The 2015 commitment was not a decision limited to certain labels: “We are extending our policy to prohibit smoking in movies across the board: Marvel, Lucas, Pixar, and Disney films,” said Iger. Iger offered only two exceptions: films which involve historical figures known for smoking, or scenes that portray smoking in a negative light (emphasizing the detrimental health consequences of smoking). Disney’s full policy can be found here.

In December of 2017, Disney acquired Fox film and television for $52 billion. It remains unclear what Disney will do with the new acquisitions.

SGI and its members joined other investors in a letter to Disney that calls upon the company to apply the same standards to the film and television properties acquired from Fox that it applies to other film and television holdings already within its portfolio.

Again, read the full investor letter here.

SGI Webinar Recording: Immigration and the Shareholder

We offer hearty thanks to Hannah Evans Graf of the Friends Committee on National Legislation (also co-chair of the Interfaith Immigration Coalition) and Dylan Corbett from the Hope Border Institute who joined us for the webinar. Also, to our members and allies from within ICCR or other networks, we are grateful that you joined us.

If you are only seeing this for the first time now, in the webinar we:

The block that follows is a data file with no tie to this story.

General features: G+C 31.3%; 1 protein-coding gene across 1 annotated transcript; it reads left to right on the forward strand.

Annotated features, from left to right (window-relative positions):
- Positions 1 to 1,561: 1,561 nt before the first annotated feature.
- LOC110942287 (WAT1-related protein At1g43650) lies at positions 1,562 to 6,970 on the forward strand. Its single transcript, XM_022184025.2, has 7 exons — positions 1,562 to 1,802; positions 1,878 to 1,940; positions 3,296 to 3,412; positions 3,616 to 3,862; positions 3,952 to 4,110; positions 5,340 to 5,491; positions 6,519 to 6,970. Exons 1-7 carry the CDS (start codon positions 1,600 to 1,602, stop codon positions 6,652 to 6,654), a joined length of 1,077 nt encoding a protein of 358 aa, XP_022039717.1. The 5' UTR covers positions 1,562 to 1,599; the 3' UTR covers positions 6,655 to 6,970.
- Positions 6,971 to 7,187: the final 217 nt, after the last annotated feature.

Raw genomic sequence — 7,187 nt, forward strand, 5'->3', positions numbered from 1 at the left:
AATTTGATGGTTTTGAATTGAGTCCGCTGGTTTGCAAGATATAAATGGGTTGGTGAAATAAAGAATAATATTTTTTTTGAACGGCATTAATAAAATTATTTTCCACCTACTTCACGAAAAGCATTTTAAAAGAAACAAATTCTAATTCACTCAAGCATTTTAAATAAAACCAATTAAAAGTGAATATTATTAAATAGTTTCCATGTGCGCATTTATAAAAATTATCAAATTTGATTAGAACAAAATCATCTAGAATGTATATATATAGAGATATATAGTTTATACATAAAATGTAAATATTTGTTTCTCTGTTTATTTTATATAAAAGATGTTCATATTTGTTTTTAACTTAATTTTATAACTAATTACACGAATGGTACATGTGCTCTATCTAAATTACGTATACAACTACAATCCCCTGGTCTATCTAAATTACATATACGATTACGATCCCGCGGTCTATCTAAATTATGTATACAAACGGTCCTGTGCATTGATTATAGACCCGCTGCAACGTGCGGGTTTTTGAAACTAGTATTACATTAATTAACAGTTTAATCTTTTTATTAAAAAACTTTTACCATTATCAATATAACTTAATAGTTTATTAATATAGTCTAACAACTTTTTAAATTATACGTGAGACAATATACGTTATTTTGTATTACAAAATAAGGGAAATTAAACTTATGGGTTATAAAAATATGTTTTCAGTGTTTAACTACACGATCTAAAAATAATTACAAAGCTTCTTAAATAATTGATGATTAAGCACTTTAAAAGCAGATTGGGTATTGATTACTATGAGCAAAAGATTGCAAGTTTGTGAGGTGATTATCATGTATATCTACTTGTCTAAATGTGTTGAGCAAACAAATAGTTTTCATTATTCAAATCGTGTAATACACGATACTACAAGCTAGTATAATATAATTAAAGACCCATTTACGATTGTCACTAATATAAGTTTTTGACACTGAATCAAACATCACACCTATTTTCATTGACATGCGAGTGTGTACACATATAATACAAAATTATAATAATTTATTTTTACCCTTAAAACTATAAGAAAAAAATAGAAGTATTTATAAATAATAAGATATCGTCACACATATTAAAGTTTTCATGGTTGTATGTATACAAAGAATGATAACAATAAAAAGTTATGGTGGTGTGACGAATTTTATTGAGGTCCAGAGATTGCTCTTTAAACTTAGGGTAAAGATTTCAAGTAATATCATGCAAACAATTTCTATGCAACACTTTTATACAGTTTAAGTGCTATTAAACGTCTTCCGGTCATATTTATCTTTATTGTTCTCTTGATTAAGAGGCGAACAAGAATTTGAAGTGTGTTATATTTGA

• Reviewed our values and commitments on immigration
  • Assessed the state of play on policy
  • Highlighted what some allies are doing
  • Encouraged deeper investor engagement with our companies around concerns on immigration (e.g., the shareholder letter to JPMorgan Chase concerning investment in private prisons and immigration detention centers)
The slides from the webinar are available here.

Some helpful resources include:

Please, consider evaluating the webinar by clicking here.

FSPA takes CSR to court

When we saw a recent article (Wisconsin groups to get $12M settlement for natural gas price fixing) from the La Crosse Tribune quoting Sr. Sue Ernster, FSPA, we wanted to bring it to the attention of our SGI members.  Sr. Sue adds:

FSPA participated in the lawsuit of the manipulation of natural gas pricing by multiple utilities as another way of how we live out our social justice activities and our values.  We see this as an effort to help those whose voices are not represented in this and other situations.  We are utilizing the resources we have at our disposal to hold those accountable who were responsible for this price manipulation.

Our hope is that participating in litigation settlements such as these, as well as filing shareholder resolutions with companies, demonstrates that people are paying attention, asking questions and holding them accountable for their actions.

ICCR 2018 Proxy Resolutions and Voting Guide